Like many of you, my wife and I ran out this weekend to watch Amazing Grace. While the film was quite moving and artistically superb, I must (sadly) agree with Charlotte Allen’s critique: Amazing Grace masks the theologically-driven nature of Wilberforce’s mission. As Allen notes:
“It is rare that a Hollywood film takes up a subject like William Wilberforce (1759-1833), the British parliamentarian who devoted nearly his entire 45-year political career to banning the British slave trade. Alas, a lot of people watching “Amazing Grace,” Michael Apted’s just-released film, may get the impression–perhaps deliberately fostered by Mr. Apted–that Wilberforce was a mostly secular humanitarian whose main passion was not Christian faith but politics and social justice. Along the way, they may also get the impression that the hymn “Amazing Grace” is no more than an uplifting piece of music that sounds especially rousing on the bagpipes.”
I would have liked to have seen more discussion on the connection between slavery and sin, and between a Christian worldview and the dignity of God’s image-bearers. Allen explains:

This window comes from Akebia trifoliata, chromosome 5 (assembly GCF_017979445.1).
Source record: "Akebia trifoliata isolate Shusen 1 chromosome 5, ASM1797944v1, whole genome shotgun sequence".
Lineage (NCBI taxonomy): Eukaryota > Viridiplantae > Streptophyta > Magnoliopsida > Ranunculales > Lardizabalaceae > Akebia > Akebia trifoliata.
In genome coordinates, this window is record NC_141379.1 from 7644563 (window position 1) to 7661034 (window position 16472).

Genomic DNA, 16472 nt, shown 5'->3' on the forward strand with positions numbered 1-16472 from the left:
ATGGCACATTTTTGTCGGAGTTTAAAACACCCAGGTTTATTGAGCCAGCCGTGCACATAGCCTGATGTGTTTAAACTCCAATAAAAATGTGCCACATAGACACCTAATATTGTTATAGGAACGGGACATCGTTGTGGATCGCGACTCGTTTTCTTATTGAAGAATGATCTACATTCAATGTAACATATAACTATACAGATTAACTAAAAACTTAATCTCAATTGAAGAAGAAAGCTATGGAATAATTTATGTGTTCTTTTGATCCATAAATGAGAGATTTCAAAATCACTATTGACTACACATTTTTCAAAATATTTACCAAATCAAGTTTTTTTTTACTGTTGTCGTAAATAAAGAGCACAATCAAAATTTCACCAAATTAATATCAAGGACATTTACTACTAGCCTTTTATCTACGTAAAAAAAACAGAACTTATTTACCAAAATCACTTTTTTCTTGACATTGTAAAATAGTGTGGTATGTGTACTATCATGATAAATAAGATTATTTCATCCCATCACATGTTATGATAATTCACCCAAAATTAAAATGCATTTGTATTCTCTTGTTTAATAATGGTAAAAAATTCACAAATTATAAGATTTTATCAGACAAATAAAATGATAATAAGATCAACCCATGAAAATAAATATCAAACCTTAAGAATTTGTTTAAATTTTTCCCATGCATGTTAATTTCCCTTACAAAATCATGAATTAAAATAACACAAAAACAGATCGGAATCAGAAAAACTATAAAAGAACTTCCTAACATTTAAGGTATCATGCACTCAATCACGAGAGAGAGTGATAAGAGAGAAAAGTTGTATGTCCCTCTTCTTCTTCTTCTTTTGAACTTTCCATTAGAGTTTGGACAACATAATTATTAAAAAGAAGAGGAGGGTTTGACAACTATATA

This idea of slaving as sin is key. As sociologist Rodney Stark noted in “For the Glory of God” (2003), the abolition of slavery in the West during the 19th century was a uniquely Christian endeavor. When chattel slavery, long absent from Europe, reappeared in imperial form in the 16th and 17th centuries–mostly in response to the need for cheap labor in the New World–the first calls to end the practice came from pious Christians, notably the Quakers. Evangelicals, not least Methodists, quickly joined the cause, and a movement was born.
The heart of Allen’s conclusion:
“Nowadays it is all too common–and not only in Hollywood–to assume that conservative Christian belief and a commitment to social justice are incompatible. Wilberforce’s embrace of both suggests that this divide is a creation of our own time and, so to speak, sinfully wrong-headed.”